Stone spheres could be from Ancient Greek board game
Archaeologists from the University of Bristol have suggested that mysterious stone spheres found at various ancient settlements across the Aegean and Mediterranean could be playing pieces from one of the earliest ever board games.
There has been quite a lot of speculation around these spheres found at sites on Santorini, Crete, Cyprus, and other Greek Islands with theories around their use including being for some sort of sling stones, tossing balls, counting/record-keeping system or as counters/pawns.
Previous research by the same team from the University of Bristol indicated that there was variability in sphere size within specific clusters and collections of spheres.
Following on from this the team wanted to explore potential patterning within these sphere concentrations, to help give an insight into their potential use.
The latest study published this week in the Journal of Archaeological Science Reports by Drs Christianne Fernée and Konstantinos Trimmis from the University of Bristol’s Department of Anthropology and Archaeology examined common features on 700 stones – which range from around 4,500 to 3,600 years old – found at the Bronze Age town of Akrotiri on the island of Santorini.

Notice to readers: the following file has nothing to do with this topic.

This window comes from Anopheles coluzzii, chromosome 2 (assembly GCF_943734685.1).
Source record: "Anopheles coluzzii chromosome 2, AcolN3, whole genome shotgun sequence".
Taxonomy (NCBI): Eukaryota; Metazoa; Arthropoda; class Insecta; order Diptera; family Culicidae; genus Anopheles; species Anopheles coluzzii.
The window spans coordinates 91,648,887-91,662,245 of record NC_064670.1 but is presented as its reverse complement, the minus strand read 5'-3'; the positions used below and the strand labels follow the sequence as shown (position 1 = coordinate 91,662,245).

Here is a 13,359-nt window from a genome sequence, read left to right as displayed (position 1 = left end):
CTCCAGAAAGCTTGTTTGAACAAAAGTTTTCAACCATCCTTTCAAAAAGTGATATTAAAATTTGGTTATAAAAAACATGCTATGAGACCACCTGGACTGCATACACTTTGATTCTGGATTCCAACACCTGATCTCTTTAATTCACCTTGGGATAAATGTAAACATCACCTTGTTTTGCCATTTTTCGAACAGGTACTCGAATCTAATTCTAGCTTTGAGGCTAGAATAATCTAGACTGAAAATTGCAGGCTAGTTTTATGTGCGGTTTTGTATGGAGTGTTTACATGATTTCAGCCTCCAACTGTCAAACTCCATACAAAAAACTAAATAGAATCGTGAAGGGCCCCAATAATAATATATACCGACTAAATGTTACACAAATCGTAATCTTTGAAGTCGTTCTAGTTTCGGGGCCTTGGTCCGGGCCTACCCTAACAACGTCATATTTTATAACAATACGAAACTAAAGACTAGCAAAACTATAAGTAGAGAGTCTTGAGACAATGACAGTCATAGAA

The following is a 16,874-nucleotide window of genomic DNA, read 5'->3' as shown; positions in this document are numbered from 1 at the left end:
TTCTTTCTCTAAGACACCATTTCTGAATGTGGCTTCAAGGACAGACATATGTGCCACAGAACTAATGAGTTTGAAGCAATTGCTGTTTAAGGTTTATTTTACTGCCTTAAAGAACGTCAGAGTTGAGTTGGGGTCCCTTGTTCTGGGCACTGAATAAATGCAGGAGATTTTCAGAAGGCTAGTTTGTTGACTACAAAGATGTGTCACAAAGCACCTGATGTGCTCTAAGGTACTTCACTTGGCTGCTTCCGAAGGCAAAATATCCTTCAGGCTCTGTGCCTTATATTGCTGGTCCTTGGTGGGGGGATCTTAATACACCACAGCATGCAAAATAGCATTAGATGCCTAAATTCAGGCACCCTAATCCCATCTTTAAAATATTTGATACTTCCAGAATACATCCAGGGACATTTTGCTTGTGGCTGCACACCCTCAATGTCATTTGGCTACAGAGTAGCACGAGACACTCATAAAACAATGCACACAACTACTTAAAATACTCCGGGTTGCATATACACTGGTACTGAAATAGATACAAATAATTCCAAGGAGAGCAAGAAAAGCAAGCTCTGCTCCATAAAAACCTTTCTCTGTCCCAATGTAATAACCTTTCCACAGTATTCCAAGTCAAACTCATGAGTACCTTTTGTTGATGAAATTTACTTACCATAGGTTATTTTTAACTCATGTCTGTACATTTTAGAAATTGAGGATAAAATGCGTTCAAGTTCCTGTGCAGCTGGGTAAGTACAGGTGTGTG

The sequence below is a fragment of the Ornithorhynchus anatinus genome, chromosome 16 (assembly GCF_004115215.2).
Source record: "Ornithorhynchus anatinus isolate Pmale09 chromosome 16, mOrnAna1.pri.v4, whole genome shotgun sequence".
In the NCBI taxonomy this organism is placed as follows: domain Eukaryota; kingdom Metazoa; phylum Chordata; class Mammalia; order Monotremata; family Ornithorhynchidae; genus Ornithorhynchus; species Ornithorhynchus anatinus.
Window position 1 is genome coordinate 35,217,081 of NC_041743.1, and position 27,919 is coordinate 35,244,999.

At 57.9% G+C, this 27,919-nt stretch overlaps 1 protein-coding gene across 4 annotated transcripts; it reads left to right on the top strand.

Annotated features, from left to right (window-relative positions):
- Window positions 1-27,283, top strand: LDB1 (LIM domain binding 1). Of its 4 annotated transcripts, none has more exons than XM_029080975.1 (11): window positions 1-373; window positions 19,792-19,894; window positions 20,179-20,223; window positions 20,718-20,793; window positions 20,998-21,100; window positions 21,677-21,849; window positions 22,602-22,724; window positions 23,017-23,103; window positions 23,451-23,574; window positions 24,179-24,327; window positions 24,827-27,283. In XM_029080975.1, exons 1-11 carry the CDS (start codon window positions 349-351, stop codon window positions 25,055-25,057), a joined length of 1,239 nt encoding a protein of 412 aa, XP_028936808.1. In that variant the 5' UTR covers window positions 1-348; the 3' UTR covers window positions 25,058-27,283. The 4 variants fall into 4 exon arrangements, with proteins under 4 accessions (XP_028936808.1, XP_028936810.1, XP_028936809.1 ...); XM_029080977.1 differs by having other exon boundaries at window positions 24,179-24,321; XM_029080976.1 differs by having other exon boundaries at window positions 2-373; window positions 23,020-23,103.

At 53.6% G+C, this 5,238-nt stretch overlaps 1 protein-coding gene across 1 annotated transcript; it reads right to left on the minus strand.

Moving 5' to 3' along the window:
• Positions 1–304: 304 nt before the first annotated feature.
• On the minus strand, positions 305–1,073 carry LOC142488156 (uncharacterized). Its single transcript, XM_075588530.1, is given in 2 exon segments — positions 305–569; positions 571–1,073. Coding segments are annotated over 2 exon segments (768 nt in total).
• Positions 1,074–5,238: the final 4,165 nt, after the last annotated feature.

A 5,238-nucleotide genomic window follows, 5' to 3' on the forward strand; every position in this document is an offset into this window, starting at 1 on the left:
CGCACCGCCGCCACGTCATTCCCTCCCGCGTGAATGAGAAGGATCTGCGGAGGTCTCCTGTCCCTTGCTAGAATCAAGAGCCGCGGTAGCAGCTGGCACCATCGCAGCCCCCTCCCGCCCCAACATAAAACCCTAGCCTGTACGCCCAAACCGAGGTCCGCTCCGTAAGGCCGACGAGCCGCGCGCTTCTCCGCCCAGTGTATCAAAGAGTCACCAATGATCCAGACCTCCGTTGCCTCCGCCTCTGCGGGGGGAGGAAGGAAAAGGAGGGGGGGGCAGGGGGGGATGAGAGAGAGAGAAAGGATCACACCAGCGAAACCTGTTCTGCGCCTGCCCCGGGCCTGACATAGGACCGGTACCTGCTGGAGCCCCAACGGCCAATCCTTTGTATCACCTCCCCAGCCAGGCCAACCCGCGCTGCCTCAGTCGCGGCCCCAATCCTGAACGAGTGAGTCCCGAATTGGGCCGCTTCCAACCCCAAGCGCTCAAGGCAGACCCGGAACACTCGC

The stones, which are smaller than golf balls, are in various colours and made from different materials. The analysis put the stones into two groups larger stones and smaller ones. In addition, in Akrotiri and in other settlements across the Aegean there are stone slabs with shallow cup marks where the spheres could have sat or been placed.
Dr Ferneé said: “The most important finding of the study is that the speres fit two major clusters (one of smaller and one of larger stones).
This supports the hypothesis that they were used as counters for a board game with the spheres most possibly have been collected to fit these clusters rather than a counting system for which you would expect more groupings.”
If these spheres are in-fact part of a boardgame, they will be one of the earliest examples, along with similar examples from the Levant and Egypt, such as the Egyptian Mehen and Senet.
Dr Trimmis added: “The social importance of the spheres, as indicated by the way they were deposited in specific cavities, further supports the idea of the spheres being part of a game that was played for social interaction. This gives a new insight into the social interaction in the Bronze Age Aegean.”
The next stage of the research is to apply a similar methodology to the slabs to see if there is clustering in the cup marks and trying to associate the spheres and slabs together. The team also hope to use artificial intelligence techniques to determine how the game was actually played.